As more data moves into the cloud in 2013, and ensuring the security of that data takes on greater significance, health care organizations will pay much closer attention to the mandates of the Health Information Portability and Accountability Act, and will boost policies and procedures that secure the flow of patient health information.
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Encryption technology, data breach audits and business associate contracts will play key roles next year as the result of greater federal scrutiny under HIPAA laws, according to Carlos Leyva, attorney and managing partner at the Digital Business Law Group of Pennsylvania, and CEO at 3Lions Publishing Inc., publisher of the HIPAA Survival Guide. "The use of encryption will continue to increase dramatically as it becomes a de facto best practice, despite the fact that the security rule does not mandate it," Leyva said, "because covered entities and business associates want to take advantage of the encryption 'safe harbor' provided by the HITECH Act."
The use of encryption will continue to increase dramatically as it becomes a de facto best practice.
managing partner, Digital Business Law Group of Pennsylvania
Most of the increased focus on HIPAA policies next year will come from the HIPAA omnibus rule, which outlines data breach audit protocols. A final rule was expected this year, but Leyva said to look for it in early 2013 instead. And though that rule will govern how to plan for more data breach audits next year, health care organizations should also look to it for greater awareness of how their relationships with covered entities and business associates will change. "The relationship with business associates has to be re-engineered in light of HITECH," Leyva said. "HITECH is 'transformative' in many ways, but especially regarding the relationship between covered entities and business associates."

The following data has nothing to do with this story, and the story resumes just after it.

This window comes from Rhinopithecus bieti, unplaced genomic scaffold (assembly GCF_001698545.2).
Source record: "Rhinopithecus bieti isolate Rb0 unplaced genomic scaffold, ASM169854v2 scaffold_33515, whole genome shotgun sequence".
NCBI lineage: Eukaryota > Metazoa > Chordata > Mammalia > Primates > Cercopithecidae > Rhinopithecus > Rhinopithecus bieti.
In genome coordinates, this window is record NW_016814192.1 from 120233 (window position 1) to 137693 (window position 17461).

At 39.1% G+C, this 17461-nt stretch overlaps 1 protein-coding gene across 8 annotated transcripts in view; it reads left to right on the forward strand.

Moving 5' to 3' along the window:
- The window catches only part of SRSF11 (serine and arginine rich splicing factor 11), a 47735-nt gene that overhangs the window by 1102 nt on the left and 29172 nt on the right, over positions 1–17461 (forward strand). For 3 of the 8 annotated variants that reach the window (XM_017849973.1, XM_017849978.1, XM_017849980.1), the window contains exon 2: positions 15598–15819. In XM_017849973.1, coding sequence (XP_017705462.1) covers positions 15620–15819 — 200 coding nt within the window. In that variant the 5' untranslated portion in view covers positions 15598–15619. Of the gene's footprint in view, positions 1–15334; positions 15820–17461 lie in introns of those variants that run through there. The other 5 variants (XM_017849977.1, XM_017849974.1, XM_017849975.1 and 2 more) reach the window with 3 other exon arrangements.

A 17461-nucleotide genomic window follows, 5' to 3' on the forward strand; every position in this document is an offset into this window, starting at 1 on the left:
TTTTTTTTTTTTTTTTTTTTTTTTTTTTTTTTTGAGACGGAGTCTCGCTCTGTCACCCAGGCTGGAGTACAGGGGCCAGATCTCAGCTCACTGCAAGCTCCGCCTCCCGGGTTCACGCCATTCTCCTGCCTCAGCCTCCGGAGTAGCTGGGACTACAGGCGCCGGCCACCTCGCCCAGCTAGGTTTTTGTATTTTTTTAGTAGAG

This transformative nature will be true particularly where new technologies cross with new policies and procedures. Hybrid clouds hosting distributed data centers and mobile networks will replace the current use of virtual private networks, or VPNs, among organizations seeking to reengineer their networks for more flexibility and adaptability of workloads. "In 2013, if you can't switch workloads between public and private clouds, you won't be competitive," said David Small, senior vice president and chief platform officer at Verizon Enterprise Solutions, in a news release.
Using private clouds in health care helps information flow, but there are still privacy and security challenges, Leyva said. "The cloud is a business associate relationship on steroids," he said. "On the one hand, the cloud economics are so compelling that the health care industry will continue to migrate to the cloud en masse. On the other hand, many covered entities will move to the cloud and find that it sometimes rains in the cloud, especially if key terms and conditions have been ignored in the business associate contract."